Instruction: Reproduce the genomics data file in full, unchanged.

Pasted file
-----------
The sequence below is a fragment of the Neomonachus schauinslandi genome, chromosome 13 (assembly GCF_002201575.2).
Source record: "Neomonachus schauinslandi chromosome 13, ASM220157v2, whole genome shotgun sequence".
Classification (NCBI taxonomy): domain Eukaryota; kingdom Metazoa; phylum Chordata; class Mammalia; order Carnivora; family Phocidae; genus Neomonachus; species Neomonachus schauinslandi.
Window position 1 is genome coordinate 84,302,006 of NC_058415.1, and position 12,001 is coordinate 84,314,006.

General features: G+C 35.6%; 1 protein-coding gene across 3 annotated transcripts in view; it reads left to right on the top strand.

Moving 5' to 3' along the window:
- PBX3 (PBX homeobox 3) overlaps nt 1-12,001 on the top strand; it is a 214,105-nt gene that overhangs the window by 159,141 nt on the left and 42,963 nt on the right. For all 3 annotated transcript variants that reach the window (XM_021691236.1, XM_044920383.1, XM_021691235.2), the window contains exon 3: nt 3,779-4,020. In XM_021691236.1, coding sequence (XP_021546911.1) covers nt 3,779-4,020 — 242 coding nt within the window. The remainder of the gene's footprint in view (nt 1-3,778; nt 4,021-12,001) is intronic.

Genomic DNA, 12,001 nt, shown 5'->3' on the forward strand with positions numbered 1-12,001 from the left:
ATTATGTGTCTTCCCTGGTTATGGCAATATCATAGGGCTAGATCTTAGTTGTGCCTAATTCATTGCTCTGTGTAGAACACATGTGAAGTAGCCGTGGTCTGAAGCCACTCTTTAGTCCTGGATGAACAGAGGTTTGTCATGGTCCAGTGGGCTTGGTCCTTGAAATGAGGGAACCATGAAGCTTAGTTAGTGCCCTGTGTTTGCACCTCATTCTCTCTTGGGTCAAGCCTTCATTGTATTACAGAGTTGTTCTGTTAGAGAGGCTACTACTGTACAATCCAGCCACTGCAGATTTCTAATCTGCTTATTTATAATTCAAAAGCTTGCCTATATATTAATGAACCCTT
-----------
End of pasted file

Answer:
The sequence below is a fragment of the Neomonachus schauinslandi genome, chromosome 13 (assembly GCF_002201575.2).
Source record: "Neomonachus schauinslandi chromosome 13, ASM220157v2, whole genome shotgun sequence".
Classification (NCBI taxonomy): domain Eukaryota; kingdom Metazoa; phylum Chordata; class Mammalia; order Carnivora; family Phocidae; genus Neomonachus; species Neomonachus schauinslandi.
Window position 1 is genome coordinate 84,302,006 of NC_058415.1, and position 12,001 is coordinate 84,314,006.

General features: G+C 35.6%; 1 protein-coding gene across 3 annotated transcripts in view; it reads left to right on the top strand.

Moving 5' to 3' along the window:
- PBX3 (PBX homeobox 3) overlaps nt 1-12,001 on the top strand; it is a 214,105-nt gene that overhangs the window by 159,141 nt on the left and 42,963 nt on the right. For all 3 annotated transcript variants that reach the window (XM_021691236.1, XM_044920383.1, XM_021691235.2), the window contains exon 3: nt 3,779-4,020. In XM_021691236.1, coding sequence (XP_021546911.1) covers nt 3,779-4,020 — 242 coding nt within the window. The remainder of the gene's footprint in view (nt 1-3,778; nt 4,021-12,001) is intronic.

Genomic DNA, 12,001 nt, shown 5'->3' on the forward strand with positions numbered 1-12,001 from the left:
ATTATGTGTCTTCCCTGGTTATGGCAATATCATAGGGCTAGATCTTAGTTGTGCCTAATTCATTGCTCTGTGTAGAACACATGTGAAGTAGCCGTGGTCTGAAGCCACTCTTTAGTCCTGGATGAACAGAGGTTTGTCATGGTCCAGTGGGCTTGGTCCTTGAAATGAGGGAACCATGAAGCTTAGTTAGTGCCCTGTGTTTGCACCTCATTCTCTCTTGGGTCAAGCCTTCATTGTATTACAGAGTTGTTCTGTTAGAGAGGCTACTACTGTACAATCCAGCCACTGCAGATTTCTAATCTGCTTATTTATAATTCAAAAGCTTGCCTATATATTAATGAACCCTT